The dangers of India’s palm oil push

Source: Indian Express

Relevance: Issues associated with Palm oil cultivation

Synopsis: The recent push by Government of India to promote production of palm oil in Northeast and Andaman Nicobar islands has raised various concerns. A brief look.

Context

On August 15th, 2021, PM announced a support of Rs 11,000 crore to incentivize oil palm production. The government intends to bring an additional 6.5 lakh hectares under oil palm cultivation and aims to reduce the country’s dependence on palm oil imports, especially from Indonesia and Malaysia.

Background
  • The Yellow Revolution of the 1990s led to a rise in oilseeds production.
  • Most of these oilseeds are grown in rain-fed agriculture areas of Gujarat, Andhra Pradesh, Haryana, Karnataka, Rajasthan, Madhya Pradesh, Tamil Nadu and Uttar Pradesh.
  • Though there has been a continuous increase in the production of diverse oilseeds — groundnut, rapeseed and mustard, soybean — that has not matched the increasing demand.

Thus, the National Mission on Oilseeds and Oil Palm is a part of the government’s efforts to reduce the dependence on vegetable oil production.

Why the recent push?

The recent push comes from the “success stories” of the two Southeast Asian countries, Indonesia and Malaysia. Indonesia has emerged as a significant palm oil hub in the last decade and has overtaken Malaysia. The two countries produce 80% of global oil palm. Indonesia exports more than 80% of its production.

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Impact on Malaysia & Indonesia
  • Declining biodiversity– Studies on agrarian change in Southeast Asia have shown that increasing oil palm plantations is a major reason for the region’s declining biodiversity.
  • Loss of forest cover– for example Indonesia has seen a loss of 1,15,495 million hectares of forest cover in 2020, mainly to oil palm plantation
  • Increasing water pollution– in the region due to area expansion for oil palm cultivation
  • Increasing carbon emissions– The decreasing forest cover has significant implications with respect to increasing carbon emission levels and contributing to climate change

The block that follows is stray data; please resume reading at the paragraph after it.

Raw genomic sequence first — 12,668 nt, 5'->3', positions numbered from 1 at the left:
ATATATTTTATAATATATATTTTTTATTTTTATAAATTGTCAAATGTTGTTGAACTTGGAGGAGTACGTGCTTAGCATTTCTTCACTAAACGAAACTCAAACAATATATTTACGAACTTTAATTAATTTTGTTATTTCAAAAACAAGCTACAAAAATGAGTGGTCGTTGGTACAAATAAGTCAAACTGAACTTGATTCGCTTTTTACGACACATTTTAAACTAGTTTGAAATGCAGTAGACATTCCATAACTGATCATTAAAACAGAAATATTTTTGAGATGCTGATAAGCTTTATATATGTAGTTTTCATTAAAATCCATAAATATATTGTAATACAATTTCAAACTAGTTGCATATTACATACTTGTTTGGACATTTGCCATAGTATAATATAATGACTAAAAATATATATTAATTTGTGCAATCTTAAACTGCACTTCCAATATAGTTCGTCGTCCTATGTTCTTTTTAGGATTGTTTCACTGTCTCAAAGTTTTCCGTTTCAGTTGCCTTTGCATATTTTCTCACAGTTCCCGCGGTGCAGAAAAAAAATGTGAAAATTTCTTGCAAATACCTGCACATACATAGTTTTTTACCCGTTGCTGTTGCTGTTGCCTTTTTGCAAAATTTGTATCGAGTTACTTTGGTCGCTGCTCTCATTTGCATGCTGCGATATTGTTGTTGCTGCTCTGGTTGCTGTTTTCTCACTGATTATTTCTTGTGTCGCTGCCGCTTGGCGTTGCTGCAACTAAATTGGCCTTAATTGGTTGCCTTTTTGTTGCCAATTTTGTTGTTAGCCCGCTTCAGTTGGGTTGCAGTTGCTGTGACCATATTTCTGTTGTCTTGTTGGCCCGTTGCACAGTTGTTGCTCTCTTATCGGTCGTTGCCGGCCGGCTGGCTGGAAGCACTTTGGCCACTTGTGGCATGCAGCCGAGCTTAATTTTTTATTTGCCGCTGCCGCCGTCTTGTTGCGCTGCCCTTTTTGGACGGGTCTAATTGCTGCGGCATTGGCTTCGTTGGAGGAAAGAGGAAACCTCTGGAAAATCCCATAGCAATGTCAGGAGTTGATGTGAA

• Affects customary land rights of Forest dwellers–  Legislation allowing the clearing of tree cover and cutting forests for growing palm trees has led to increasing land-related tussles between government officials, locals and agribusiness groups in Malaysia and Indonesia
  • Against the notion of community self-reliance– The initial state support for such a crop results in a major and quick shift in the existing cropping pattern that are not always in sync with the agro-ecological conditions and food requirements of the region
  • Increases vulnerability of farmers– Palm oil cultivation has had a positive impact on poverty eradication in Malaysia by increasing income levels of small and marginal farmers, but in case of variations in global palm oil prices, households dependent on palm oil cultivation still face vulnerabilities from external factors.

In, India’s case it also goes against the government’s commitments under the National Mission for Sustainable Agriculture– which aims to make agriculture more productive, sustainable, remunerative and climate resilient by promoting location specific integrated/composite farming systems. The palm oil mission, instead, aims at achieving complete transformation of the farming system of Northeast India.

Conclusion

The increasing focus on palm oil will gradually result in focus shifting away from rain-fed oilseeds. Apart from the possible hazardous impacts in Northeast India, such trends could have negative implications on farmer incomes, health, and food security in other parts of the country in the long run.

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